Wednesday, November 11, 2015

A Model by Any Other Name

by special guest Jean Flowers.

Making miniatures (models of life) and writing fiction (also models of life) have a lot in common.

On my workbench is a room box, newly crafted, waiting to be furnished. On my computer is my latest novel, newly crafted, waiting to be furnished.

Adding a descriptive passage to emphasize a point in a scene is like dropping that tiny string of pearls onto m'lady's dresser in the Victorian dollhouse mansion. Cutting a paragraph from a chapter in a novel translates into removing a too-large scatter rug that overpowers the rest of the kitchen furnishings in a modern dollhouse.

I change a verb for a more powerful statement; I change the draperies in the dollhouse dining room for the same reason.

For a miniature scene or room box, after I choose the colors and assemble the pieces, I leave it on my workbench for a while, living with it, looking at it from different angles over the course of a week or so, to be sure all the elements fit together nicely. Only when a particular design has stood the test of time, do I glue all the parts in place.

I do the same for my novels, leaving each chapter or day's work to sit for a while. When I come back later, I see the flaws. I notice phrases or sentences or plot elements that don't work well together, and make the changes. Only then do I consider it "finished" and metaphorically glue it in place.

I have the most fun when I can combine my two favorite crafts, making miniature scenes and writing mystery novels. At writing conferences and meetings I donate miniature scenes for charity auctions, often including miniature replicas of books that are featured on the panels.

In each case—making a miniature scene or writing a novel—I'm creating a model of reality, a fictional world where things can be easier and often make more sense than in the life-size world.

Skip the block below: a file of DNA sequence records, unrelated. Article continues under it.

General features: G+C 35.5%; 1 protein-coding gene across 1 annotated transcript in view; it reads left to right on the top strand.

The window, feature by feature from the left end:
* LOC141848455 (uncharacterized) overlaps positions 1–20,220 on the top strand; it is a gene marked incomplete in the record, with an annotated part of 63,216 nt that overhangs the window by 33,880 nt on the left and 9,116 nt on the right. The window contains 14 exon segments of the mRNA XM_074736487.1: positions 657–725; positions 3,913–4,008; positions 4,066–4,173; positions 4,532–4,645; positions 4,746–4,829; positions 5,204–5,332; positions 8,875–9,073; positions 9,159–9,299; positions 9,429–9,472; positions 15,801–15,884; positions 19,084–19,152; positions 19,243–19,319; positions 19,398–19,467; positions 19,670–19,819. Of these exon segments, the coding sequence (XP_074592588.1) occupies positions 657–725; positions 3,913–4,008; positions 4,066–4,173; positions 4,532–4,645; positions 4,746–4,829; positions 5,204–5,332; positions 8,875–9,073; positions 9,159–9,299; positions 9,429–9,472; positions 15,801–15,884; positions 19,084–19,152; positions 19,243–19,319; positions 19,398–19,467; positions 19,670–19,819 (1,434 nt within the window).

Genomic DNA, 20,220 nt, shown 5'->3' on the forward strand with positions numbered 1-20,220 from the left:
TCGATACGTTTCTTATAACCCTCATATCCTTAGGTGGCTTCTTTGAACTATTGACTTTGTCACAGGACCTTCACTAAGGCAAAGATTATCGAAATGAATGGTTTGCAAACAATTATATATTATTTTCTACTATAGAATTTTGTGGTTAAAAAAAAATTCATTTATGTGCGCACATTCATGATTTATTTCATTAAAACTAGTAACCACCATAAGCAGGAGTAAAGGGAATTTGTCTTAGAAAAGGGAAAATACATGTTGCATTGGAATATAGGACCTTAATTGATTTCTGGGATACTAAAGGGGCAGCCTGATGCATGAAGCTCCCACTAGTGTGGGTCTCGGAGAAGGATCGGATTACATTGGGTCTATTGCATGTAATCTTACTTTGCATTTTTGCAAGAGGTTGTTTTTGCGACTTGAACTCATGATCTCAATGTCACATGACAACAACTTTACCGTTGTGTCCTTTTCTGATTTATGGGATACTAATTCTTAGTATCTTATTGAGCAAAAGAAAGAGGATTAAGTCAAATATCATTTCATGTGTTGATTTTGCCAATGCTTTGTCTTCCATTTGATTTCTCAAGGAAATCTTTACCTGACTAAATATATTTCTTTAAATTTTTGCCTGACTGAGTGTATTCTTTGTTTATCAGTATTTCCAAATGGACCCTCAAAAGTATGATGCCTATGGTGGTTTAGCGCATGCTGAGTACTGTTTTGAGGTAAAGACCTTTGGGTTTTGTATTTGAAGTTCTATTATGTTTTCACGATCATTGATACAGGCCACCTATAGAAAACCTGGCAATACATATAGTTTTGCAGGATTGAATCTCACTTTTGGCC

Both endeavors also involve cheating!

When I put a roof on a dollhouse I don't have to worry about the materials really being weatherproof. Dollhouse admirers assume all will be well if it rains. When I move my characters about in a novel, I'm not concerned about filling their cars with gas or giving them a rest stop on a long journey. Readers assume the mundane things are being taken care of.

In the world of dollhouses, there's no laundry to do, and a houseful of carpeting can be changed in a matter of minutes. In my mystery novels, the good guys always win and justice is always served.

What could be more satisfying?

Here's my latest miniature project: a post office, to go with my latest novels, the Postmistress Mysteries.

Although Cassie Miller, Postmistress in a small western Massachusetts town works in a colonial style building, this log cabin style struck me as quintessential US post office housing, and I can imagine Cassie visiting it, helping a fellow postmistress stuff the PO boxes on the right. Never mind that they're a cheat—simply a printout of a photo of post office boxes.


  1. Great post...loved the miniatures!

  2. Thanks for hosting me Marlyn!

    I'm glad you like the miniatures, Patricia. Making them is great therapy!

    1. Thank you so much for being my guest, Camille!